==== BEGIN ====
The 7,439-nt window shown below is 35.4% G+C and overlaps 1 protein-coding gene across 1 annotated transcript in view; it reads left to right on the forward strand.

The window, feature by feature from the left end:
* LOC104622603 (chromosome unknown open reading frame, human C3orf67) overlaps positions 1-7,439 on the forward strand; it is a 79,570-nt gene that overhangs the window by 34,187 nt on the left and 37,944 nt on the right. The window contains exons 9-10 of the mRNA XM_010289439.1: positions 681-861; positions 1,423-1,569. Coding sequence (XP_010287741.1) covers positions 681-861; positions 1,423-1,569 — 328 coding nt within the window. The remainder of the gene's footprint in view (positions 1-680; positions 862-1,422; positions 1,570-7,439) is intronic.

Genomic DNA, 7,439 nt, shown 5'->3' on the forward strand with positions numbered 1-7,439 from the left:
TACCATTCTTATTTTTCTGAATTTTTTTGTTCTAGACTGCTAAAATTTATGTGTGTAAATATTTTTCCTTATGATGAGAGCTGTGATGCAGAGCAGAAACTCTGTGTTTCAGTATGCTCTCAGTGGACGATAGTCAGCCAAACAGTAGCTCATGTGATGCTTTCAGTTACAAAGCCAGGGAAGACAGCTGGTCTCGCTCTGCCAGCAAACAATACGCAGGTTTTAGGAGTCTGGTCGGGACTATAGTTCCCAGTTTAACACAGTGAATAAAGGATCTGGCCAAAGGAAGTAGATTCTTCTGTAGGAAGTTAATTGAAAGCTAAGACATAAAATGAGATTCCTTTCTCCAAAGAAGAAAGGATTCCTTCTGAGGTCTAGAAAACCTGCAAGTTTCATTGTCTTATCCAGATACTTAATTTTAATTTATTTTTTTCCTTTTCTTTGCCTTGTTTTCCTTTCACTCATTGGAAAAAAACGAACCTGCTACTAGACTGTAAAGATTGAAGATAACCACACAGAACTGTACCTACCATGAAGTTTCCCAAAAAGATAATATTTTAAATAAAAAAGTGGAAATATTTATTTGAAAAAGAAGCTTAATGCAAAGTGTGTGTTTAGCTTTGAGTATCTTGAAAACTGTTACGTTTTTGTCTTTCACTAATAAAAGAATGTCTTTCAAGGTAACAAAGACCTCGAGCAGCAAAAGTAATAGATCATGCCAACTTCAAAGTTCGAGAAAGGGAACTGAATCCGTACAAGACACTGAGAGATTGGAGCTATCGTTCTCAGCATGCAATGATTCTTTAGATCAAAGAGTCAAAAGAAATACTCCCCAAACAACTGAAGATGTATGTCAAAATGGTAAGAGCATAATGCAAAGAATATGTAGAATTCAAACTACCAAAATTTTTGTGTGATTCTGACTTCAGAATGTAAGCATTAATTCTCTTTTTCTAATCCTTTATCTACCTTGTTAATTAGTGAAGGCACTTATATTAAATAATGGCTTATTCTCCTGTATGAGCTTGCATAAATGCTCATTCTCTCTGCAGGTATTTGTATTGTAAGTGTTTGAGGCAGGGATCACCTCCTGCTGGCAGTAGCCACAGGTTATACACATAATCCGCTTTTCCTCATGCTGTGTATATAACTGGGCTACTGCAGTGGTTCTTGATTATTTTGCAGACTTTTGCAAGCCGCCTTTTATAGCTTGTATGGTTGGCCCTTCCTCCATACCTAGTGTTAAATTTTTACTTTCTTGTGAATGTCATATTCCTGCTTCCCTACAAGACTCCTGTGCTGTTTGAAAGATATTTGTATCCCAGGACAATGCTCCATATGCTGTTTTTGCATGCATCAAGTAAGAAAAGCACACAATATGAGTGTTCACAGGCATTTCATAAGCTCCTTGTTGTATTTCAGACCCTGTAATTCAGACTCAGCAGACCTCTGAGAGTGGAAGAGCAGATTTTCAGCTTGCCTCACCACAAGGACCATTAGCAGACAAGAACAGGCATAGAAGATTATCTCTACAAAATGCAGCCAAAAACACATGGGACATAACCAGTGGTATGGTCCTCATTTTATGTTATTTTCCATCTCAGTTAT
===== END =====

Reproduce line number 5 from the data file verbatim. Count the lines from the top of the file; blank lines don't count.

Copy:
TACCATTCTTATTTTTCTGAATTTTTTTGTTCTAGACTGCTAAAATTTATGTGTGTAAATATTTTTCCTTATGATGAGAGCTGTGATGCAGAGCAGAAACTCTGTGTTTCAGTATGCTCTCAGTGGACGATAGTCAGCCAAACAGTAGCTCATGTGATGCTTTCAGTTACAAAGCCAGGGAAGACAGCTGGTCTCGCTCTGCCAGCAAACAATACGCAGGTTTTAGGAGTCTGGTCGGGACTATAGTTCCCAGTTTAACACAGTGAATAAAGGATCTGGCCAAAGGAAGTAGATTCTTCTGTAGGAAGTTAATTGAAAGCTAAGACATAAAATGAGATTCCTTTCTCCAAAGAAGAAAGGATTCCTTCTGAGGTCTAGAAAACCTGCAAGTTTCATTGTCTTATCCAGATACTTAATTTTAATTTATTTTTTTCCTTTTCTTTGCCTTGTTTTCCTTTCACTCATTGGAAAAAAACGAACCTGCTACTAGACTGTAAAGATTGAAGATAACCACACAGAACTGTACCTACCATGAAGTTTCCCAAAAAGATAATATTTTAAATAAAAAAGTGGAAATATTTATTTGAAAAAGAAGCTTAATGCAAAGTGTGTGTTTAGCTTTGAGTATCTTGAAAACTGTTACGTTTTTGTCTTTCACTAATAAAAGAATGTCTTTCAAGGTAACAAAGACCTCGAGCAGCAAAAGTAATAGATCATGCCAACTTCAAAGTTCGAGAAAGGGAACTGAATCCGTACAAGACACTGAGAGATTGGAGCTATCGTTCTCAGCATGCAATGATTCTTTAGATCAAAGAGTCAAAAGAAATACTCCCCAAACAACTGAAGATGTATGTCAAAATGGTAAGAGCATAATGCAAAGAATATGTAGAATTCAAACTACCAAAATTTTTGTGTGATTCTGACTTCAGAATGTAAGCATTAATTCTCTTTTTCTAATCCTTTATCTACCTTGTTAATTAGTGAAGGCACTTATATTAAATAATGGCTTATTCTCCTGTATGAGCTTGCATAAATGCTCATTCTCTCTGCAGGTATTTGTATTGTAAGTGTTTGAGGCAGGGATCACCTCCTGCTGGCAGTAGCCACAGGTTATACACATAATCCGCTTTTCCTCATGCTGTGTATATAACTGGGCTACTGCAGTGGTTCTTGATTATTTTGCAGACTTTTGCAAGCCGCCTTTTATAGCTTGTATGGTTGGCCCTTCCTCCATACCTAGTGTTAAATTTTTACTTTCTTGTGAATGTCATATTCCTGCTTCCCTACAAGACTCCTGTGCTGTTTGAAAGATATTTGTATCCCAGGACAATGCTCCATATGCTGTTTTTGCATGCATCAAGTAAGAAAAGCACACAATATGAGTGTTCACAGGCATTTCATAAGCTCCTTGTTGTATTTCAGACCCTGTAATTCAGACTCAGCAGACCTCTGAGAGTGGAAGAGCAGATTTTCAGCTTGCCTCACCACAAGGACCATTAGCAGACAAGAACAGGCATAGAAGATTATCTCTACAAAATGCAGCCAAAAACACATGGGACATAACCAGTGGTATGGTCCTCATTTTATGTTATTTTCCATCTCAGTTAT